- What implications the Weird has for discussions of climate change, pollution, and other ecological issues, including how humans perceive these issues.
- What implications the Weird has for discussions of animals’ consciousness, humans’ treatment of animals, and the relationship between humans and animals as fellow creatures.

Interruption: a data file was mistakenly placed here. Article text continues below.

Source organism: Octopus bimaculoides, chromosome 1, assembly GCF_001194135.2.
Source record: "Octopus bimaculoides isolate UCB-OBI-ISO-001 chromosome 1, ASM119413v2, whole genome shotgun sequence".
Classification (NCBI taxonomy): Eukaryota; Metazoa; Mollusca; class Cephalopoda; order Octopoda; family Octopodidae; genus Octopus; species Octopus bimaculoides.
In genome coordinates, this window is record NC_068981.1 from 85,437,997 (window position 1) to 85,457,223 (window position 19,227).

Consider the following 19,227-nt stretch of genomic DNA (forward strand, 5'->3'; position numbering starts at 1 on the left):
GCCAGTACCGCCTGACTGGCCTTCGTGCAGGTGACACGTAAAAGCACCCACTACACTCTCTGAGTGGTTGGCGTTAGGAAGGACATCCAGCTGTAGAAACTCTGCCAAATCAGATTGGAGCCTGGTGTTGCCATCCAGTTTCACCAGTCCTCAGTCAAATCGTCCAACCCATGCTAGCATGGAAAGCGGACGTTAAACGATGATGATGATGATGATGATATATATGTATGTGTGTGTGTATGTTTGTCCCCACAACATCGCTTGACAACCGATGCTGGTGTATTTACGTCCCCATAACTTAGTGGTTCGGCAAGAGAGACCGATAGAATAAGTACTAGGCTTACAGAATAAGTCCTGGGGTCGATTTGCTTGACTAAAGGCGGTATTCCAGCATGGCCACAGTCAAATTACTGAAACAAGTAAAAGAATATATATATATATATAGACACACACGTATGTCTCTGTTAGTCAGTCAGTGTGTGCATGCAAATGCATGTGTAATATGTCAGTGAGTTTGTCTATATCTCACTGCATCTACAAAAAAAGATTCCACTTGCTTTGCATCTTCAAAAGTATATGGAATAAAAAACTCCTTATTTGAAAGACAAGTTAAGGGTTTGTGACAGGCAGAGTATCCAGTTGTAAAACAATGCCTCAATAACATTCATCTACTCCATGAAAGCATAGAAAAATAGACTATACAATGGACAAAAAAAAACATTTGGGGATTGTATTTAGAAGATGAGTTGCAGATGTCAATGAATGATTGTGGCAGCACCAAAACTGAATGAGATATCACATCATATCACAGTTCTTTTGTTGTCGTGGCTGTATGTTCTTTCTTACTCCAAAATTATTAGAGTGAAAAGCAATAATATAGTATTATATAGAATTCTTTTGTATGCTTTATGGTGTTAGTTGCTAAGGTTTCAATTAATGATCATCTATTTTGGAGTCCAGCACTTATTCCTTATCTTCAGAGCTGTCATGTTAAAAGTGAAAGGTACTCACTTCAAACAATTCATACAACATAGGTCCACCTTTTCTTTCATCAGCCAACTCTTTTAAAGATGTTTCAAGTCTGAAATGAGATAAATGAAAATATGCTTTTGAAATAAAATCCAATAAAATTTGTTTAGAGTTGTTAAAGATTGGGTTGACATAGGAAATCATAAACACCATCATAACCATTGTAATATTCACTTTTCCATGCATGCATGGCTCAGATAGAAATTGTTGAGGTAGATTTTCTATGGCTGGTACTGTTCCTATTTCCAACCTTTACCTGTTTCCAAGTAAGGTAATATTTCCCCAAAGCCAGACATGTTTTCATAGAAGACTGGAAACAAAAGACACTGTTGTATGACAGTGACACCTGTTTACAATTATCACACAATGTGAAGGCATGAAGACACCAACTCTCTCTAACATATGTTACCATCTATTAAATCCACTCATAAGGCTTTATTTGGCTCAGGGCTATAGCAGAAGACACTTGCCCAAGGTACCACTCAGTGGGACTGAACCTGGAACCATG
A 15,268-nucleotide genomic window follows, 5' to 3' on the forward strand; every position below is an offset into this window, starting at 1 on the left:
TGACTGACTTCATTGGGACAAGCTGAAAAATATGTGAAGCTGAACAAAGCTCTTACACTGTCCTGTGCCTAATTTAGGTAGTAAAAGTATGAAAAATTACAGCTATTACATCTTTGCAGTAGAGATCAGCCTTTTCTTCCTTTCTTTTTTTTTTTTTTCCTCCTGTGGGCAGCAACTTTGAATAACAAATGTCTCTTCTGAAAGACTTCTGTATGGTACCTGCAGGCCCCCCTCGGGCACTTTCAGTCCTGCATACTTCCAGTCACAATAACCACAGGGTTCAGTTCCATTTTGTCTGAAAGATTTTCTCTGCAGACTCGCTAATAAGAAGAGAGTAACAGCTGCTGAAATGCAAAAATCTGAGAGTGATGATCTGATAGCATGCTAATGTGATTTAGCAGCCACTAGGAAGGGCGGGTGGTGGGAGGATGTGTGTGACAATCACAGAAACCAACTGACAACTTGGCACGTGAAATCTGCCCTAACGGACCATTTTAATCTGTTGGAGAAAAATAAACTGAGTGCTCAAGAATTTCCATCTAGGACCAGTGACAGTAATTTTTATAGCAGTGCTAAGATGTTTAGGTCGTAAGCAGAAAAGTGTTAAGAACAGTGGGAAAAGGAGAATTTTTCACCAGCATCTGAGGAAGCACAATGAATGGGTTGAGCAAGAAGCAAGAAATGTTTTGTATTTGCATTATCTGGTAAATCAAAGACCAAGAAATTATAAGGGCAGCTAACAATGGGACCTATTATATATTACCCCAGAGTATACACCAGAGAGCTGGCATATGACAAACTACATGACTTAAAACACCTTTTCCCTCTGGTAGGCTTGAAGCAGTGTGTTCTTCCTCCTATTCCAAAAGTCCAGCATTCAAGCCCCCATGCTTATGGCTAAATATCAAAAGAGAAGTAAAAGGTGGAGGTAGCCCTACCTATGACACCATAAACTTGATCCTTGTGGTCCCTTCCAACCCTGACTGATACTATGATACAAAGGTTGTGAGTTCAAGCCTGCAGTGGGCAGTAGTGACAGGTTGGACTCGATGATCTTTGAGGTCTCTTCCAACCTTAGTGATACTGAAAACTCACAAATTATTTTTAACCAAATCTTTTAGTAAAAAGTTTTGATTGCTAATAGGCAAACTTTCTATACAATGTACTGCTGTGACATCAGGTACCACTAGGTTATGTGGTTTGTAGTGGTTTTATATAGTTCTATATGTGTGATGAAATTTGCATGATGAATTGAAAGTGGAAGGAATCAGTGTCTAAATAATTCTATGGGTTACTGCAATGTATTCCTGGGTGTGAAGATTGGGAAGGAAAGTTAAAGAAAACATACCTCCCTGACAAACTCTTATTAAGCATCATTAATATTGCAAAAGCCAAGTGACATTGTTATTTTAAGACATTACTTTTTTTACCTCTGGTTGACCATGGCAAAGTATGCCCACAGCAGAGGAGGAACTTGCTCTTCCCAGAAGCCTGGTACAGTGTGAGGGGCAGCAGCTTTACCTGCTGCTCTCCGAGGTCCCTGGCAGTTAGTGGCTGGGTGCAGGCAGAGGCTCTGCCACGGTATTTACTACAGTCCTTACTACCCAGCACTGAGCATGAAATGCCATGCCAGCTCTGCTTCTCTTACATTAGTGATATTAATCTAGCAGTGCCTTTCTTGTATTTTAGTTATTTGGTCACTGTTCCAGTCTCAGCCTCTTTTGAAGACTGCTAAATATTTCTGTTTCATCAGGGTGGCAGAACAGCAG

Walking through buildings, streets, construction sites, plazas, shops, subway stations, warehouses, parks, and waterfronts with writers such as Miguel Algárin, Rachel Kushner, Amiri Baraka, Don DeLillo, Colson Whitehead, Kim Stanley Robinson, Lynne Tillman, Pedro Pietri, Ralph Ellison, Chester Himes, Frank O’Hara, Allen Ginsberg, Octavia Butler, Miguel Piñero, Ben Lerner, and David Wojnarowicz. Talking, writing, and making projects about how literature reflects, charts, re-imagines, and confronts, the post-World-War-II American city, using ideas from Sara Ahmed, Henri Lefebvre, Raymond Williams, Judith Halberstam, Jose Muñoz, Raymond Williams, Michel de Certeau, Jini Kim Watson, and others.